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WITH THL SPORTSMEN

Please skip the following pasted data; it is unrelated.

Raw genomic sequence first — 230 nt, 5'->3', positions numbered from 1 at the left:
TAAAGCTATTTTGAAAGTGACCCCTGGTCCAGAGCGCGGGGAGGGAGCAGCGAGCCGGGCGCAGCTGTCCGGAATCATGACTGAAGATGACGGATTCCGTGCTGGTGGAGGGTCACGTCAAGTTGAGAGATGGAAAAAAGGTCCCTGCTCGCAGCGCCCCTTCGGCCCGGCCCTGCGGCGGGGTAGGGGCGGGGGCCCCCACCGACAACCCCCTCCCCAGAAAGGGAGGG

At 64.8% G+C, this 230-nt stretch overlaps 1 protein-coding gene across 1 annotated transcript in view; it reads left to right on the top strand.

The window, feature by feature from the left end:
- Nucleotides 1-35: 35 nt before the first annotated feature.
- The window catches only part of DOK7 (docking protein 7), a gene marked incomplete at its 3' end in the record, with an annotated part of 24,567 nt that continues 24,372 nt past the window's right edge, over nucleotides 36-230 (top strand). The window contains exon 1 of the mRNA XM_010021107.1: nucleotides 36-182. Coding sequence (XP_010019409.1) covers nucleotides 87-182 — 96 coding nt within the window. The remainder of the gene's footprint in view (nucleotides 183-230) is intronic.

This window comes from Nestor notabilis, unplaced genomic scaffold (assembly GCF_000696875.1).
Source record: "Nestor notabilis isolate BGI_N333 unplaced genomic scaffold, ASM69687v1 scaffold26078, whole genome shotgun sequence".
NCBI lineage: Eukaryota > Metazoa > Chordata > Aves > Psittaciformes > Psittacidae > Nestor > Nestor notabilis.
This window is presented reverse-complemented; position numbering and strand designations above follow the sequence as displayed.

KING EDWARD AND HIS DEAD DERBY WINNER mg flffl H ■ ■;> ■ 1 mm am * T, 55 l-M m* s i '•■fi ' la \ v • S-i Ms . , fi y FTVfiP f. ! i t, W/f mu M mm . ; ■■ m 4 » r • ST.6S ÿ V Rngra w i" m ; I TO r/i lBaSiaag Ku\ v ! , !5! & msmkVsM Jk ' ! EDWARD. AKD KtS DEAD DER.BV" WlfMER. PERSltAJyCONT^Sa,"*^!™*'^ This photograph by W. W. Rouoh & Co., London. Is the only one of the kind Including His Majesty In exist ence and was taken by royal command at Egerton House, Newmarket. It shows the King with R. Maish, standing bv the Derby winner of the year before, on whose back Is John Watts, the rider of Persimmon, at Epson. Perslm who recently succumbed at Sandi Ingham to injuries, won nearly »176,000 on the turf, while his stock, Including brilliant Sceptre, have already taken well over »600,000 In stakes. KWä mon. the LOCAL SHOOTERS IN TOURNAMENT Wilmington Marksmen Con test in Three-Day Shoot Wltli an entry list of over one hun dred marksmen, the big three-day shoot held In connection with the fiportsmen's Show began at the Key stone Gun Club grounds, Holmesburg Junction, Philadelphia, yesterday, and ' a number of local men participated In the various events. The shoot was In charge of Luther M, Squires, the du Pont representative, and It was due to his efforts that the affair was a suc cess. John Martin, of Brooklyn, won the preliminary handicap trophy, a beautiful «liver loving cup. which was contested for in Events 7, 8, 9. 10 an I 11 on the program, or 100 targets In all. Martin broke eighty-seven out of the 100, and Was closely followed by Charles N. Newcomb, of the Independ ent Gun Club, of Philadelphia, who broke eighty-six. While the main squads were shoot Ing at toe single traps, doubles were thrown at other traps, and In the con test for the A. H. Fox gun M. Roser, of Hocken» lo. led yesterday with fif teen straight. be msâitalns the same form to-day he will win the line gun without any trouble. In the general average, 190 targets. Baltimore & Ohio Railroad LOW HATX-OHC WAV C0LQIIST FIIES To Pnnetpoi Ps. ~-s • CALIFORNIA. ARIZONA *0480, BRITISH COLUMBIA. MEXICO, NEW MEXICO. NEVADA. ORE GON, WAS*4INQTO«L ON SALE DAILY Until Awr.i 2E 'VA. For tickets sen, f. g#sermsBieiv. cafi an or mtiima Aqsnte. Battisse"« & Okie R. R„ or H A. ««fier, T. p. A. OV<, OFFICIAL TRFSTATB LEAGUE SCHEDULE At Trenton At Wiimtaflloii At Lancaster At Reading Ai Hurrlsburg At Williamsport At Altoona At Johnstown April 22. 23 May 23, 2». May 15. 16. June 29, 30. . M y 29, 30 a. m.i Aug, 7. 8. Ju'y 4 p.m,.10,11 Sept. 8, U. Aug. 12, 13. 1 May 18. 19. July 1, 1 Aug. 5, 6. Sept. 4. 6. May 6, 7. June 19, 19, 20. July 2«, 25. Aug. 26, 27. May 8. 9. June 15, 18. 17. July 27. 2*. Aug. 28. 29. May 11. 12. June 8, 9, 10. July 31. Aug. 1. 31, Sept. 1. Sept. 2, 3. Muy 13. 14. June 11. 12, 11 July 29, 30. TtEVION April 24. 25. M y 27.29,30 p.m, July 3. 4 a. m. i July 13, 14. Aug. 14. IS. May 1*. II. July 1. 2. Aug. 6. 6. Sept. 4. 6. May 15. 16. June 29. 90. Aug. 2, 4. Sept. 7 a. m.. p Aug. 28, 29. ni , A May 6, 7 June 16, 19. 20. July 24. 25. ; Aug. 26. 27. May 6, 9 June 15. 16. 17. July 27, 2*. I May IS, 14. June 11. 12. 12. 'July 29, 30. Sept. 2, 2. May 11, 12. June 8, 9. 10. July 31, Aug. 1, 81. Sept. L WILMINGTON : May 20. 21. May 22. 21. July 8, 9. ! July 6, 7. Aug. 2. A Aur io, u. Bep. 7 a. m.p.ra. Sept 9. 10. I May 13, 14. 29. Pi May 11, 11 a m. June 8, 10, 27. July 4 p. m., 11. j Aug. 1. Sept. 2, A Sept. 1. May 8, 9. June 18. 19, 20. July 27 , 28. Aug. 28, 29. April 24. 26. May IT, 28 July 12. 14. Aug. 12, U. May 6, T. June 13. 16, IT. [July 24. 25. Aug. 26, 27. June 11. 12. 1A July 29. 80. Aug 31. LANCASTER May 22, !A July 6. 7. Aug. 1«, U. Sept. 9, 10. May 30. 21. July 8. 9. Aug. 7, 8. Sept. 11. 11 April 22, 22. Mr. y X, 26. July 10. It. Aug. 14, 16. May 6. 7 June 15, 16, IT, May 8, 9. June IS, 19, 20. July 37, 28 Aug. 2A 29. May U. 11 June U. 11. a. July ». 3». Aug. 81. Sept. L May IS. 14. June 8. 9, 10. July 3. 4, e.ro .p.m.' July 24. X. July 31, Aug. 1. Aug. X, 27. Sept. X A wm BEARING April 27. 28. June l, July 17/ 18. Aug, 17, 18. April », SO. June 4, 5. A July 15, 16. Aug. 19, 2A May L 2.30.P m. J une 9. X. 26. July 3, 4 a m. July 23. 22. Aug 24. 26. May 4, A June 11. 2S. 21 July ». 21 . Aug. 21. 22. May 23. 22. July 2, 2. Aug, 7. A Sept. 9, 10. May », 21. July 6, 7. Aug. 10, 1L Sept. 4, 6. April 22. ». May 25, ». July 10, 11. Aug. 12. 11 2 . 3 . 1ABBISKIRG April 29, ». June 4. 5, 6. July 16. 16. Aug. 19. ». April 27. 2A June 1. A A July 17. 1». Aug. 17, 1A May 4, 6. June 22. 23, 24. July ». 21. Aug. 21. 22. May L 2, », 30 a m.. » p. m. Jun« X, », r. July 22, 22. Aug, 24, ». May ». *1. July A 7 Aug. 10. 11 Sept. A & May 16. 19. May 22, 3. July 8, 9 Sept. 11 11 April ». ». May 27. 2A July 13, 14. Aug. U, 15. WQilA&SPORT May 1 l Jupe 22. 3, 2A July 21 a. Aug. 21 21 May 4. A Jun« ». 2A >7. July 20. 21 Aug. 24, ». April 27. ». June 1, 2. A July 17. 18. Aug. IT, 1A April ». ». June 4. A A July 15. JA Aug. 19, 2A May IS, 1A July 1. 1 Aug. ». A Sept. 7 a. m.. p m. June ». ». Aug 6. 6. 7, A Sept. 9, 10 April 24. X. Slay 37, 28, » p. in. July 2. 4 a. m. July 1A 14. Aug. 14, 15. ALTOONA 8 May 4, 5. June ». 26. 27. July ». n, Aug. 24, 2A April ». ». June 4, A A July 15. 15. I Aug. 11 ». April *T. 2A i June 1 2, A July 17, 1A Aug. 17. 1A May 16 . 16. July 1. 2. April 22. 3. May ». ». May 29. 3Ö a. m. July 4 p m., 10. U. Aug. 12. 13. May 1», is, June », ». Aug. 6, (. Sept U, U. Jo-* «Î, n. 2A July 22. 3. Aug. ii. a. JOHNSTOWN >£■ % * pi. 7, a. m.,p.m. Au Be fiept. A Charles F. Carpenter, president of the Tri-State League, has promulgated the official schedule of games for the season of 1908, and tho muoh looked for document Is In the bonds o f the public to-day. The schedule shows that Wilmington will play 127 games, of which 63 will be played at home and 64 abroad. Wilmington has 21 Saturday m which 11 w ill be played at homo The season opens here on April 22, with Trenton, for two games, and closes on September 12 with Reading. On Memorial Day, Wilmington will be at home in the morning with Trenton, and will play Trenton in Trenton in the afternoon On the morn ing of July 4 Wilmington will play In Trenton, and In the afternoon Trenton wUl be the attraction here. There wUl be no gomes here on Labor Day. wfimlngion playing in Altoona that day. games. FVtord broke 160; Richardson. 142; Me Kelvey, 144; Worthington. 147; Ger Mlnner, 119; UuPont, 100, man, 156; the latter two shooting at but 170 tar gets. LENOX WINS FROM THE COLLEGIANS _ . . »Mwin put tip an goalkeeper. h* al • ' to get by him. » a so « ore keen on • -ry hard drives at, •• ;-:<A by their half' ■ •-■i-f. Referee Traynor, .Lenox roller polo team last night defeated the crack University of Mary land team, second In the Baltimore league, by a score of 4 to 1 at Eleventh street rink. There was a large crowd along the sides to cheer the Lenox boys to victory. They showed much speed at times and played In their old time form in handling and passing the ball, although off at times in shoot ing for the cage. Stevens, Hill and Albangh shot about thirty times at Baltimore's goal In the first half but sixteen minutes elapsed before Stevens finally scored after numerous efforts. Two minutes later "Mitch" Hill drove in a goal from the side of the floor, it being a fine shot. There was no further scoring in the first half. II was toward the middle of tho sec ond half that Lendemian, half-back for Wilmington, made a sensational score. He hit the ball from his postlon In of Wilmington's cage and It took a serpentine twist down the floor and bounded into Maryland's cage. It wi^s the first time a score from the rival halfback's position had been made on the Wilmington floor and "Murder" was loudly applauded for his achievement. The fourth score for Wilmington was made hy Stevens after a beautiful ex hibition of side-stepping and carrying the ball. He dodged and wriggled j around three Maryland men as he took ! 'he ball down the floor and shunted It Into the cage. Logan, who has play ed h*re on the B and O team, saved the University boys from a shutout, T'cg te the lost half. He played " »e and the spectators show Kswectation by the applause. r'- aid Kaiser alternated at cen * •Sr ffuw f-r ikMviBm li kw% f ar- ! wow rr 'i THE EVENING JOURNAL. WORK TO BEGIN ON LOCAL TRACK catcher, who has been playing the past «AAfton in the Cotton Staton l oneno _ South this season not he • . ' n ' nfr r <1 " ' K » fy ga his team last season, and battenl -2»s. a good percentage for a cateher Kelley has rece ived two offers to Join the Union i-engue, but prefers to play thc South if satisfactory terms are ar-1 President Wallace Names Delaware Horse Show Asso ciation Committees As Boon ns the ground becomes dry enough work of filling the track of the Delaware Horse Show Association at Wawaset Park will begin and will con tinue until the course Is put in even better shape than it was last year. Local horsemen are anticipating a great racing season this year and pre dict that the time to be made will bo a surprise to members of other as sociations. Howard T. Wallace, president of the association, has announcej his coin mlttees for the present year as fol lows ; MatTneo committee, James P. Winchester, William 3. Austin, Dr. William P. Miller, Huxley Harvey; grounds committee, William B. Austin, ' D. B. Jones, S. Hope Wilson; house committee, Dr. W. P. Miller. The officers of the Delaware Horse Show Association for the coming year are: H. T. Wallace, president; William B. Austin, first vice-president; James P. Winchester, second vice-president; 1 J. D. Bush, secretary: S. B. Cooling, treasurer: W. C. Divine, assistant treasurer. cluij I I j ! UNION LEAGUE IS AFTER KELLEY, Jack Kelley, tho South Wilmington ranged. MORAN IS AFTER BATTLING NELSON Owen Moran ha« challenged Battling Nelson. Charlie Harvey, who runs the 'English stable," says that Owen Is weary of trying to get Abe Attell Into another match, and that he Is deter mined to do something In the fire works line. "We're after Nelson now," says 'hurles. "I have an idea that Moran i bent him, and the little fellow It Isn't * in is chuck full of confidence, that we think Nelson has gone back. We arc figuring on the basis of the Nelson-Atteil fight a couple of years ago, when Nelson was undoubtedly at his best. Attell carried the fight to Nelson for six rounds, and hit him wherever he pleased. It's true that Attell was tired out at the end of the sixth, hut he wasn't in training.' went In off the reel. Moran is stronger than Attell, anyway, and can harder." He hit HELMAR IVINS GAME FROM LANSDOWNE The Helmar basketball team defeat ed the Lansdowne, Pa., High School team on Monday by the score of 20-11. i The Helmar team played good ball and applauded several times by the spectators for their quick passing. | The lineup was: Helmar W Inthrup Hollett Neal .... Cochran . Crousti .. w ; I s Lansdowne High forward.... Flanagan . Bayne Hubbard Kennedy defense.... Eppleshelmer Summary: Goals from field, Helmar, Smith, 2; Neal, 2; Cochran 2; Crouse, 2; Wlnthrup, 1; Hollett 1. Lansdowne, goals from field, Flanagan, 1; Bayne, 1; Hubbard, 1; Epple. 1. From fouls, Hubbard 3. Referee, J. Kehnedy. Time keepers, L. H. 8,, Speakman; Helmar, Parris. Time of halves, twenty mln forward ..center. defense Smith utes. On next Saturday afternoon the Helmar team will play the Good Will team at St. Vincent Hall, Philadelphia. POLO TEAMS WILL BATTLE TO FINISH Eagles to Play Pool. Arrangements are he'ng made by '"®™ h , er! ' 1 N l°' J* *ratornal Order or Kagles for a big p ° o1 tournament to be at their baP twinning on March 16. Already there are more than fifty entries. ' 0 | d Railroad M.n Dead. Clarence C. Waller, an aged resident 0 f princess Anne. Md., and for years in,the Kirkwood agent of the old Eastern Shore Railroad Company, died at Prin cess Anno yesterday from paralysis. All-Wilmington and enox will play a roller polo game at Eeventh Street Rink to-morrow night, it being a bene Ht for the players. They have com peted in the ôîTîerent contests all win ter for the sake of the sport, and with no compensation, and the rink manage ment has set aside to-morrow night for the benefit. Everybody, even the re ceivers. Is to pay admission and pros pects are for a record-breaking at tendance. have payed seven games, Lenox win ning one game by one point and the other six being ties. The teams will battle to-morrow night until one or tha other win* Lenox and All-Wllmington MR. TYSON HAS EIGHT HORSES IN TRAINING Aaron Tyson now has eight horses In hla string In preparation for his t ro ttj n g an ,i pacing campaign on the track this made a reputation for Mr. Tyson on the southern circuit last year. The statement that Mr. Tyson had three horses in his string was a mistake, he having leght now in training. season. He has many prom (sing ones In addition to Lady May, Dickmont and Electa, his stars that SEBRING WANTS TO GET BACK "Jimmy" Sebrtng has renewed his ap plication to the National Commission for reinstatement by that body Into god standing with organized haseball. At Meant's closing out sale we have some fine Hats which must be sold regardless of cost. 30 Boys' Soft Hats, worth $1 to $1.50, now 25 Boys' Soft Hats, worth $1.75 to $2.50, now . 50 Men's Soft Hats, black, brown and light, worth - $1.50 to $2.00, now .... JUU 40 Men's Soft Hats, black, brown and light, worth $2 00 to $3.00, now .... 60 Men's black and brown Derby Hats, worth $1.25 CHp to $2.00, now . ... 35 Men's black and brown Derby Hats, worth $2 to $3.00, now 50c 75c $ 1.00 $ 1.00 These hats are good qualities and well worth their original price, and must be sold in 10 days as we must vacate the premises in that time. Also have some Monarch Shirts. Arrow Brand Collars, Hos iery and Neckwear which we are selling for less than one-half of their original price. Come early. Open Evenings. i | Manuel Cohen, Prop., 713 Market SI. EVELYN THAW TO ASK SEPARATION Her Husb nd Will Bitterly Fight Proposed Annul ment of Marriage FINANCIAL TERMS SAID TO BE AGREED UPON By United Press Leased Special Wire. NEW YORK, Marcn ll.—Before night the long anticipated suit will be instituted by Evelyn Nesblt Thaw for the annulment of her marriage to Harry K. Thaw, according to statements made by Dan O'Reilly, attorney for Evelyn and A. Russell Peabody. Thaw's coun sel. The ground for the suit is that Thaw was insane at the time of mar riage In Pittsburg, April 4, 1906. In bringing the suit Evelyn, according to to-day's reports has arranged for her own future in a financial way. A set tlement of $50,000 will be made on her, it is said at once, and when the suit is ended an annuity of »15.000 will be fixed upon her. Mrs. William Thaw, Harry's mother is reported to have agreed on this financial settlement. Harry Thaw is determined to fight the suit to the bitter end, and this promises to make the hearing a complicated one. Mrs. William Thaw, as "next of kin," will bo made a defendant with her son. She will do all in her power, although a nominal defendant, to assist Evelyn's suit. Thaws Instructions to Peabody to fight to the end are positive and the lawyer said today he will carry them out. Will Be Heard by Court. The annulment proceedings will be heard according to present plans before a justice of the Supreme Court without a jury. Alienists will probably figure prominently as fitnesses and the men who appeared as experts for Jerome in Thaw's trial will be summoned as wit nesses in Evelyn's behalf. The young wife will also take the stand, O'Reilly positively declares today. Thaw's will, written the night of his marriage and which figured as one of the principal exhibits in proof of his Insanity at the murder trial will also be introduced. O'Reilly thinks ho will have little dif ficulty establlsh'ng facts upon which the annulment will be granted. I chief Interest now centres in the story of w,,at wreckcd Tha 1 w ' B romance with \ n two years after his marriage. This tale. *ald, w m come out at the annulment hearing. Today the lawyers would say nothing about it except that I the estrangement had begun shortly a(t Gr the first trial of Thaw ended This trouble was of a pergonal nature. according to O'Reilly. For the sake | ,,f appearances they outwardly maln y j ne( j their friendly relations until after the second trial, although at times their coolness, even In tho court room was a subject of comment. With Thaw sent to Matteawan, Eve lyn confident a reconciliation was Im possible. determined to seek an annul ment, It 1» said. Her delay In filing papers was duo to tho negotiations j with Thaw's family regarding a final j settlement. Amateur Night at Lyceum. j This evening at the Lyceum Theatre ■ will be amateur night and this plan jof having amateurs appear will be con tinued each Wednesday evening. Real amateurs may enter the contests at any time by leaving their names at the box office and there will be cash prizes of fered. These contests have proven popular in other cities and also in this city during the summer and they are expected to prove equally popular at the Lyceum. They will follow the reg ular performance of tho attraction playing at the house. RECEPTION TO THE GOVERNOR Governor Preston Lea will be given a reci-ptlon by officers of the Organ ized Militia of Delaware, as the cotn monuiT^in-chlef of the State militia. A committee to arrange for the reception has be.n appointed from the field and staff oUicers by Colonel Theodore Townsend, the commanding officer. The committee comprises Colonel George W. Sparks, chairman; Major Edward G. Bradford, Jr., Major Simon P. Doherty. Major J. Warner Reel, [ Captain C. M. Dillon, Captain B. C. ; Parks and Lieutenant Joseph Lawson. ! The first meeting of the committee : was held in the Armory on Monday night, when it was decided to hold tho reception in the Armory on the even ing of Wednesday, April 22. To Build New Bridge. The Baltimore and Ohio Railroad Company will build a new bridge across Chester creek at Chester. The span will be especially strong and will be provided with a railing on each side and a footpath for the protection of tho company's workmen who fre quently have to cress and recrois. ASK NEW PASTOR FOR NEW CASTLE Rev. F. X. Moire is Invited to Succeed the Rev. G. T. Anderson Special to THE EVENING JOURNAL. NEW CASTLE, March H.—The of ficial board of the New Castle Meth odist Church has extended a call to the Rex. F. X. Moore to become pastor of the church here. Mr. Moore has been a successful minister for ten years and is now in charge of a church near Port Deposit, Md. He Is willing to accept the charge provided Bishop Goodsell so ar ranges the appointment. A meeting of Republicans was held here on Monday evening, and a contest at the primary will be the result. The remains of D,r. Howard O. Com egys, who died In New York, arrived here yesterday afternoon. His funeral takes place from the residence of his mother tomorrow afternoon. Services will be conducted at the house and Interment made in the Pres byterian cemetery. William Watson, who has been ticket agent at the Pennsylvania Railroad station, has been appointed operator at Blackbird. This change came about under the eight hour law. Shad fishermen are busy hanging their nets. Good reports are heard from the run of shad In the Chesa peake bay. The Board of Education Committee on Public Buildings will take up the matter of modes of better egress from tha schools. Tax Collector Leach is hustling and ail persons who have not paid their taxes have been given a chance to do so before the first of April as the tax collector says he must collect the money. In speaking of the outstanding taxes he said this morning: "There is no use of quibbling over the matter. The law has been changed and it is up to me to collect the taxes. I propose to do so and liens on property will be in order. Property owners can blame the law and not the collector, for I must protect my bondsmen. Capitation tax must also be paid for every man on the list has a vote and gets light and police protection as well as good schools. The taxes are four cents a week and surely every man In the city ought to pay his share of the ex pense of running the city. So far as I am concerned I know no one In this case. It Is pay your bill or abide by the consequences." HUMANE AGENT MAKES REPORTS Special Mcnt Prank Stout day afternoon made hla reports of tha work of the Societies for the Preven tion of Cruelty to Children and Ani mals. yeater Tlie managers present were: Dr. Evan O. Shortlldge. Wilmer J. Ellison, Edward Andrews, David J. Reinhardt, Mrs. John P. Wales and Mrs. L. A. Klttinger. The reports of Agent Stout follow: Delaware Si P. C. C.—Number of complaints, 33; investigations, 33; white children Involved, 40; colored, 4; total, 44. Disposition made of children: num ber left wlfft parents, 11; with father, 1; with mothers, 8: with grandmothers, 2; with private family, 1; returned to parents, 9; to mothers. 2: placed with private family, 2; In Delaware City Protectorate. 2; Ferris Industrial School, 4; Home for Friendless and Destitute Children, 1; in the House of the Good Shepherd, Philadelphia, 1; total, 44. Delaware S. P. C. A.—Number of complaints, 11; on agent's sight, 16: Investigations, 27; warnings, 27. Dif ferent offenses, driving horses In poor concTTTTon, 8; when lame. 8; with over drawn check rein. 1; not properly shod. 2; overdriving horses. 1; working horses wfTh overdrawn check rein, 1; ovor loading horses, 1; allowing horses to stand unblankete.d In cold, 4; in storms, 1; kicking horses. 1; strangling horses, 1; overcrowding chickens in coops, 4;. ducks. 1; total, 27. CHARLES E. SPARKS IN NEW OFFICE Charles E. Sparks, as general super visor of the Street and Sewer Depart ment, an office created by the Street and Sewer Directors sometime ago. has assumed his office and will work In conjunction with Street Commis sioner Pierson, was created a year asro, Mr. Sparks has not been called to occupy it until when preparations are being Although the office cow, mode for the improvements of streets contemplated bv the department. Mr. Sparks' salary 1« to be $1,200 a Street Commissioner Pierson year. will plan the Improvements to streets and lay out the work and Mr. Sparks will see that they are executed. JUS. T. HULUN i SONS. t 4* March llth, 1794 114 years ago to-day Con gress passed the act au thorizing the formation of the United States navy. Now it ranks second In tha world. battleships. Our clothing for men and boys ranks first. Benja min, New York; Schloss, Baltimore, and Hickey and Rochester 29 Freeman, clothes. New clothes are in if ready. winding up. use a bargain ip suit, over coat or trousers, come in and see them. spring you are Our special sale If you can JAS. T. MUHIN & SONS, 6th and Market. AMU88MENT8. HE GARRICK. Vaudeville for ladles and gentlemen, T . All This Week: CHARLOTTE PARRY, KITTY TRANEY and her horse and doga OCS WILLIAMS, o?tt T J' T X AN ' PASOFELENA BILLY PARRON, THE T „„ WILLS AND RANSI, ET, T Tnnvo, N ,^ S MUSICAL PARMV MID, TROVOLLO. THE KINETOGRAPH. Afternoons, at 2,fS, Evenings, Prices. 25c. 35c and 50c. * CO.. at 3.15. Box seats. 76c, LYCEUM THEATRE \F« r vr ,0 , an l, n ' Matinee on Wednesday. Miss Mamie Fleming 1 In The Girl of Eagle Ranch Coming—"A Wife's Secret." ELEVENTH STREET RINK, CLOSED SATURDAY, MARCH 14. WEDNESDAY NIGHT—SKATING. THURSDAY—POLO BENEFIT. LENOX VS. ALL WILMINGTON FRIDAY—SKATING. AFTERNOON-SKATING. SATURDAY Satur LEN0X vs. WALBR00K. POLO day COUNTRY ROLLER RINK. 8t. Patrick's Night. (Tues.) Carnival and Irish Tilting Party. No extra charge of admission, passes. Tuesday March 17th, 1908. No PLAN TO IMPROVE THE PARK ZOO The probability of there being a larger Zoo for Wllmlngtonians when they throng into the park to see tha animals this summer was given an ap pearance of certainty at the meeting of the Free Zoo Association In Wash ington Heights M. E. night. Although the Church last association's treasury Is far from being surfeited, enough money Is on hand to assure that the Improvements long contem plated to the Zoo will be made. One of the additions planned to the Zoo colony is a bear pit. It Is said, also, that many other animals are to be bought, the grouncte are cleaned. A prominent Wllmlngtonlan sent a letter to the association last night, stating that arrangements would be made to have theWllmlngtonOrcheatra give a benefit for the Zoo. It was de cided to give a mask carnival at the Eleventh Street Rink for the same purpose. The carnival will lie In charge of a committee comprising Dr. James H. Morgan, John A. Booker and Elwood Souder. The moonlight excursion later In the season to replenish the treasury was decided upon last night. As a further attraction to be thoroughly BATTLESHIP'S ARMOR IN PAPER WEIGHT R. J. Maclean, president of the Board of Trade, has received from Congress man Hiram R. Burton a paperweight made of the armor of the battleship Delaware, now being constructed fop the United States Navy, weight is moulded from chlpptngs from the steel armor plate used for the bat tleship. The plate was forged at the plant of the Homestead Company, at Homestead, Pa. The souvenir Is to be presented to the Board of Trado. The paper All For 10 ccnls «y To introduce the American Vapor Inhaler and prove that it cures all sufferers of (chronic Catarrh. Ca tarrhal Deafness, Asthma, Bronchitis, Etc.), we have arranged to supply all suf ferers until the date named below with an American Vapor Inhaler, together with two bottles of Inhal ing Fluid (For Only Ten Cents). American Tnhaier ______ sends clouds of healing oily alkaline vapors to every passage of the nose and throat, healing the mem brane and curing the disease, cures a -« cold in a day, catarrh In a few weeks. For this regular dollar inhaler outfit, at special Introductory price, (10) cents, call on or before Saturday, March 14. Wilmington's leading drug store, Mil ler Drug Co., 404-406 Market street. Those that cannot call at the above store can have an American Vapor In haler complete mailed to their address by remitting special prices. 10 cent«, also 6 cer,ts extra postage, to YUCCA PHARMACAL CO., 828 Walnut St., Philadelphia. Free Demonstration at the Millar Drug Store.